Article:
Gas prices have been going up again. Is that because of the switch to summer gas? Why do they switch to summer gas, anyway – and why is it more expensive? Will prices keep going up this summer for other reasons? – Daryl, Halifax
The switch to summer gas sends prices higher every year – but this year has been worse, according to a gas price analyst.
“The difference in price between summer and winter gas was always between three and six cents a litre,” said Dan McTeague, president of Canadians for Affordable Energy, a Toronto-based group that advocates for government policies in support of cheaper oil, gas and electricity.
“But that changed a little bit with inflation and everything happening now (including reduced fossil fuel production, supply chain issues and boycotts on Russian oil after the invasion of Ukraine), and costs have gone through the roof. This year, I think it will be seven cents.”
Refineries switch the gasoline formula twice a year because of government regulations. The switch to a summer blend is mandatory by April 15 and the switch to winter gas starts on Sept. 15.
Summer gas has a lower Reid vapour pressure (RVP) – a measure of how quickly a gas evaporates. Each province sets the RVP according to technical standards set by the Canadian General Standards Board.
Simply put, winter gasoline contains higher levels of butane. That butane is needed to start a car in cold temperatures.
But in warm temperatures, gasoline with a lot of butane starts to evaporate quickly, producing ground-level ozone that can contribute to smog.
For summer gas, some of that butane gets replaced with alkylates, which are “extremely expensive,” McTeague said.
Summer gas also reduces the chances of “pinging” – when gas ignites on its own in the cylinder before it’s supposed to, he said. While summer gas is more expensive, it delivers better gas mileage.
“There’s a difference and people do notice that,” McTeague said. “The big problem is that in the winter, a lot of vehicles won’t start very well on summer gas.”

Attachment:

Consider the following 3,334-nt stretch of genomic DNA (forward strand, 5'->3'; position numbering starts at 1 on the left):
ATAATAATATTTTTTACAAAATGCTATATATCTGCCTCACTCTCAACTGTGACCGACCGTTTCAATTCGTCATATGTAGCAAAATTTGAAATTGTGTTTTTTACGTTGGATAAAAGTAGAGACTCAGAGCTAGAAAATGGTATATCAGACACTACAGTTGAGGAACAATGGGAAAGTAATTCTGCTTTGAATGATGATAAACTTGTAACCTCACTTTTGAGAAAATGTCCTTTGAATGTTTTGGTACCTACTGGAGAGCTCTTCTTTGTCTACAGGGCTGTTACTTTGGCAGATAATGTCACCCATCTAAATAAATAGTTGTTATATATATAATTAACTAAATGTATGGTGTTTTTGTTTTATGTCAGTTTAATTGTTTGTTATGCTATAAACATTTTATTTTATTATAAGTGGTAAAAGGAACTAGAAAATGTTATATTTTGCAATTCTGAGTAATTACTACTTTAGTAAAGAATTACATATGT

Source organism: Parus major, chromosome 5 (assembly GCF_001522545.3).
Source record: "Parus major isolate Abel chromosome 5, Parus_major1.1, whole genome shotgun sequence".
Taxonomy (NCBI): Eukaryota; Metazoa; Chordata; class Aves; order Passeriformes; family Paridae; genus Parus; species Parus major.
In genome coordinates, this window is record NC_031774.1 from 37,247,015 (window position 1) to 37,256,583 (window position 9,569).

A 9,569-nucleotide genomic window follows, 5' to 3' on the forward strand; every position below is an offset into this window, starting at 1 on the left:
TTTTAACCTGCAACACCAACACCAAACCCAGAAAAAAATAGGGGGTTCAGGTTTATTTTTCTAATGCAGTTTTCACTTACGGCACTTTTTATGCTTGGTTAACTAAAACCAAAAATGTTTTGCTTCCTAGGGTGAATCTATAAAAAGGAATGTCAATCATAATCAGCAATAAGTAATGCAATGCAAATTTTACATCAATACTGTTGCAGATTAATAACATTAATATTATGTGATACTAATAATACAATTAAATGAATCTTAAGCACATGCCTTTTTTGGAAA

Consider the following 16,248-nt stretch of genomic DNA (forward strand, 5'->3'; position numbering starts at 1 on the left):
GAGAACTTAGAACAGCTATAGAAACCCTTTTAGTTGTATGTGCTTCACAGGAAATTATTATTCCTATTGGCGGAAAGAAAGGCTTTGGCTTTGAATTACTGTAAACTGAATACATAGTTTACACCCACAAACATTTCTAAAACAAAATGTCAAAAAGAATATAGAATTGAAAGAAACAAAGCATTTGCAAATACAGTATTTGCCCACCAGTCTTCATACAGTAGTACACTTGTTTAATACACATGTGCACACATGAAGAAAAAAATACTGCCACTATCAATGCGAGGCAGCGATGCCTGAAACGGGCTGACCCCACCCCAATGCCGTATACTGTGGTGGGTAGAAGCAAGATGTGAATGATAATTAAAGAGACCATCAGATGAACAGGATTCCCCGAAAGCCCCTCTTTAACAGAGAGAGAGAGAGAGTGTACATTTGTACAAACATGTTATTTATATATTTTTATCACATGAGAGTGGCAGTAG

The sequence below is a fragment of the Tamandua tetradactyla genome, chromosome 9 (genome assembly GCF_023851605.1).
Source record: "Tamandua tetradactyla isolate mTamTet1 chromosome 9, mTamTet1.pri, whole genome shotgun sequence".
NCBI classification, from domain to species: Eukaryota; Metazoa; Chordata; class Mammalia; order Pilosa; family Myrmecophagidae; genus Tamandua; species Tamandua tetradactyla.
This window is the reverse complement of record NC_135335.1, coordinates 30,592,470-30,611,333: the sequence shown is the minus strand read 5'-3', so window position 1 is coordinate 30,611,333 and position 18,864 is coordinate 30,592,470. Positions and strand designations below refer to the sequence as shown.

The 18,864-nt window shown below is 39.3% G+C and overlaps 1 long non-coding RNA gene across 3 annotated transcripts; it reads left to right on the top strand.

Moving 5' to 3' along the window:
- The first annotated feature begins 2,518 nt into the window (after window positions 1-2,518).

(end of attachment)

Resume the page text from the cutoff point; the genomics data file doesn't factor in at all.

Alkylate prices are increasing because of growing demand, especially in China and India, he said. More refiners are using them worldwide to meet “more stringent environmental and consumption mandates.”
More pump pain ahead?
Gas prices rose in April after the switch to summer gas and the April 1 increase of the federal carbon tax. Expect more increases ahead, McTeague said.
That’s partly the result of a regular supply-and-demand equation. Gasoline supply decreases every summer as refineries shut down for maintenance, while demand for gasoline increases because of summer travel. That demand fell because of the pandemic, but it’s coming back, he said.
“After the May long weekend, watch out. Unless we go into a global recession or depression, we could see oil moving past US$130 a barrel,” McTeague said. “A lot of this simply is due to just lack of availability – supply chain issues and a lack of supply.”
He said gas could reach $2.20 a litre this summer, with diesel going even higher.
The issues we face every summer add “just pennies” to the cost of gas, said Carol Montreuil, vice-president of the Canadian Fuels Association, which represents the transportation fuel industry.
“We can discuss all kinds of smaller details happening regionally, like winter versus summer gasoline,” Montreuil said. “But at the end of the day, when you look at the price at the pump, there are two main components – the price of crude and taxes … which are as high as 30 to 35 per cent [including GST and provincial sales taxes] in Canada.”
The price of crude oil – which is used to make gasoline and diesel – has been volatile since Russia invaded Ukraine in February. It rose to more than US$130 a barrel in March. But since that peak, the price has dropped, ending the week around US$105 a barrel.
“I clearly never make predictions; your crystal ball is as good as mine,” Montreuil said. “That said, [investment bank] JPMorgan is on the record saying that if the [European Union] sanctions on Russia were to include oil and gas, that could push the price of crude upwards of US$180 a barrel.”
So how high could gas prices get?
“A dollar per barrel is about a penny a litre at the pump,” Montreuil said. So if gas costs around $1.80 per litre when the price of oil is around US$100, the price of gas will be around $2.60 if the price of oil hits US$180 a barrel.
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